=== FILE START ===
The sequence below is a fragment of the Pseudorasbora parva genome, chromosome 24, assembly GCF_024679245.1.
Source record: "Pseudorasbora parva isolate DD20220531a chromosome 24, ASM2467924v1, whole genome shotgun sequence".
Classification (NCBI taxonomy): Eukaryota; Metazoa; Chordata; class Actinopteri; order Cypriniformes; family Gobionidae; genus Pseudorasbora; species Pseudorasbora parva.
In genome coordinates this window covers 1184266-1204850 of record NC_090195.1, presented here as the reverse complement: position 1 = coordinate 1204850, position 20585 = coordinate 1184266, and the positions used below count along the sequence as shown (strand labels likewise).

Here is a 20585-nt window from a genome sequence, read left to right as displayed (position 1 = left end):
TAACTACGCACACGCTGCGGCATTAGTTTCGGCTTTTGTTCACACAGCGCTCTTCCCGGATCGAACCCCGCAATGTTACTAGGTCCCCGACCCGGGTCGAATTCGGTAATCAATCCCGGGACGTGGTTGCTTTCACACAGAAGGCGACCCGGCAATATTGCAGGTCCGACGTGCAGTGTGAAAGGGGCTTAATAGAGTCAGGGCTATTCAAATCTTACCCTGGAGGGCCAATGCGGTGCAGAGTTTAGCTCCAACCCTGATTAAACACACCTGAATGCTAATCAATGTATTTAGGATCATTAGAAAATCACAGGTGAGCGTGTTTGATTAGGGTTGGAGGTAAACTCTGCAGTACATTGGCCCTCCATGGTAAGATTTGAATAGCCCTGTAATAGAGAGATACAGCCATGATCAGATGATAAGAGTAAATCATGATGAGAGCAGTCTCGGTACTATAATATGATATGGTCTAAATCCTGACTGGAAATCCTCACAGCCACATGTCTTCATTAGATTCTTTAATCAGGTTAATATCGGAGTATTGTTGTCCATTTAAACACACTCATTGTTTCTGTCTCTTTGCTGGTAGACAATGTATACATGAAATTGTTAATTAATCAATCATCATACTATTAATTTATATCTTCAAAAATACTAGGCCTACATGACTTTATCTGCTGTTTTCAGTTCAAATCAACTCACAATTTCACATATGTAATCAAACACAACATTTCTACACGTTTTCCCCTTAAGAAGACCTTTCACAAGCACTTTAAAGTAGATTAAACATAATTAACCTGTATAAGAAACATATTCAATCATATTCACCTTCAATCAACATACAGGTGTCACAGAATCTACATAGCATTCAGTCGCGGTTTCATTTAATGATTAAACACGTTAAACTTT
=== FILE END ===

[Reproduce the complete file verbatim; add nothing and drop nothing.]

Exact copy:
The sequence below is a fragment of the Pseudorasbora parva genome, chromosome 24, assembly GCF_024679245.1.
Source record: "Pseudorasbora parva isolate DD20220531a chromosome 24, ASM2467924v1, whole genome shotgun sequence".
Classification (NCBI taxonomy): Eukaryota; Metazoa; Chordata; class Actinopteri; order Cypriniformes; family Gobionidae; genus Pseudorasbora; species Pseudorasbora parva.
In genome coordinates this window covers 1184266-1204850 of record NC_090195.1, presented here as the reverse complement: position 1 = coordinate 1204850, position 20585 = coordinate 1184266, and the positions used below count along the sequence as shown (strand labels likewise).

Here is a 20585-nt window from a genome sequence, read left to right as displayed (position 1 = left end):
TAACTACGCACACGCTGCGGCATTAGTTTCGGCTTTTGTTCACACAGCGCTCTTCCCGGATCGAACCCCGCAATGTTACTAGGTCCCCGACCCGGGTCGAATTCGGTAATCAATCCCGGGACGTGGTTGCTTTCACACAGAAGGCGACCCGGCAATATTGCAGGTCCGACGTGCAGTGTGAAAGGGGCTTAATAGAGTCAGGGCTATTCAAATCTTACCCTGGAGGGCCAATGCGGTGCAGAGTTTAGCTCCAACCCTGATTAAACACACCTGAATGCTAATCAATGTATTTAGGATCATTAGAAAATCACAGGTGAGCGTGTTTGATTAGGGTTGGAGGTAAACTCTGCAGTACATTGGCCCTCCATGGTAAGATTTGAATAGCCCTGTAATAGAGAGATACAGCCATGATCAGATGATAAGAGTAAATCATGATGAGAGCAGTCTCGGTACTATAATATGATATGGTCTAAATCCTGACTGGAAATCCTCACAGCCACATGTCTTCATTAGATTCTTTAATCAGGTTAATATCGGAGTATTGTTGTCCATTTAAACACACTCATTGTTTCTGTCTCTTTGCTGGTAGACAATGTATACATGAAATTGTTAATTAATCAATCATCATACTATTAATTTATATCTTCAAAAATACTAGGCCTACATGACTTTATCTGCTGTTTTCAGTTCAAATCAACTCACAATTTCACATATGTAATCAAACACAACATTTCTACACGTTTTCCCCTTAAGAAGACCTTTCACAAGCACTTTAAAGTAGATTAAACATAATTAACCTGTATAAGAAACATATTCAATCATATTCACCTTCAATCAACATACAGGTGTCACAGAATCTACATAGCATTCAGTCGCGGTTTCATTTAATGATTAAACACGTTAAACTTT